I hear great ideas for new companies all the time. Unfortunately, the vast majority of these ideas never mature into startups, and even fewer become lasting companies. This is ironic because most people think building a startup is all about having a great idea. (I believe the phrase goes “if only I had thought of Facebook, I’d be rich!”) The truth is that while a good idea is essential, it’s only the first step in creating a viable startup.
I see three problems that prevent an entrepreneur from following through on an idea: a person doesn’t recognize when the idea is viable, ideas aren’t given enough time to evolve, and there is a lack of commitment to turning the idea into a real-world success.
1. Viable Ideas
There are tons of viable startup ideas that get stopped before they get a chance to start. These ideas get left un-executed for a multitude of reasons including fear, money, and time. But, the most common roadblock I see is overestimation of the competition. The process goes like this: come up with an idea, google to see if it’s been done, find someone doing something similar, and give up.
As it turns out, this is the exact process we went through when trying to start Wistia. We’d think we were onto something exciting because our idea was so unique, then we’d find a company doing something similar and we’d give up on that particular approach. We continued this vicious cycle for 4 months until we realized that absolutely no one else had heard of the ‘competition’ we’d found. It turns out that it’s actually really, really hard to get people to pay attention or use anything. After this epiphany it was easy to forge ahead.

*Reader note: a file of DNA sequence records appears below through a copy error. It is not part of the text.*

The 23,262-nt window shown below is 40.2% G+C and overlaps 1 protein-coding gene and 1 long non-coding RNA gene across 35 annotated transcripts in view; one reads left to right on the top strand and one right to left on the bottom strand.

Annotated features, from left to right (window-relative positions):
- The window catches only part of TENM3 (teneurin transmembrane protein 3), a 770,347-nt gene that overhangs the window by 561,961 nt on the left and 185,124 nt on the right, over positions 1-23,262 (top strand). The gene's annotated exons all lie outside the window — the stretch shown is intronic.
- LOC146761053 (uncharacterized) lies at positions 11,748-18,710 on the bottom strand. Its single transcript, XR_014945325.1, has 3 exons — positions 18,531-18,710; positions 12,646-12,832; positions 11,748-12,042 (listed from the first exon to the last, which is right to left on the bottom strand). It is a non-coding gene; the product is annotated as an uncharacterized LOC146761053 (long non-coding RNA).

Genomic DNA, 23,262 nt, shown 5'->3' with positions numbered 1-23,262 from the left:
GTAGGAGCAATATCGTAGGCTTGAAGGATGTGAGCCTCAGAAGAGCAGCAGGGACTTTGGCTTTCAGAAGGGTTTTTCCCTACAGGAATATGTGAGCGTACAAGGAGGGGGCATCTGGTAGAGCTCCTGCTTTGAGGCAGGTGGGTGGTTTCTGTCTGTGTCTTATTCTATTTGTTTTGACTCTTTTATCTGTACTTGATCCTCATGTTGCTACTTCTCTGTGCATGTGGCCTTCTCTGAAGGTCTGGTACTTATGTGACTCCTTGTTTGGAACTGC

2. Evolving Ideas
One of the first questions that I’m always asked when discussing Wistia is “How’d you come up with this idea?” To which I answer: I didn’t come up with the idea for Wistia. I could never have imagined where we’d end up today and I have no idea where we’ll be in four more years.
Our initial “great” idea was hosting filmmaking competitions. We started on this path and began building product. It became clear within a month after launching, that our approach would not work. We couldn’t come up with any good models for attracting new users or making money. Let’s just say, we had problems.
We took what we had, a platform for sharing and managing videos, and started seeing how else we could apply our technology. As luck would have it, a medical device company reached out to us. They were looking for a way to privately share videos in clinical trials. This was a completely unexpected use of what were building from a completely unexpected type of company. We pitched them on paying a monthly fee. They bought. A week of building later and we delivered the first version of what we now know of as Wistia. The light bulb went on. Help companies who don’t regularly use video.
3. Seeing Ideas Through
Now in startupland, we like to say “it’s not the idea, it’s the execution” which is definitely true. But execution isn’t enough. If you execute well for a month you’re not going to get anywhere. You need to be committed if you want to make it through. You need to be obsessed with surviving, obsessed with thriving, and obsessed with doing your idea justice by giving yourself enough time to execute.
Brendan and I started Wistia in June of 2006. We quit our jobs and went in fulltime. It took us almost one year to the day to get our first customer. It took us another year to get to 6 customers. It took us another year to reach 60 customers. This past summer, 1460 days after starting Wistia we crossed 350 customers.
It takes time to build companies. It takes time to learn from customers. It takes time to be lucky. Without commitment, you have no time and with no time your ideas won’t matter at all.
The question is: Do you have what it takes to commit 365, 730, or over 1460 days of your life to your idea? If you do, you may just make it.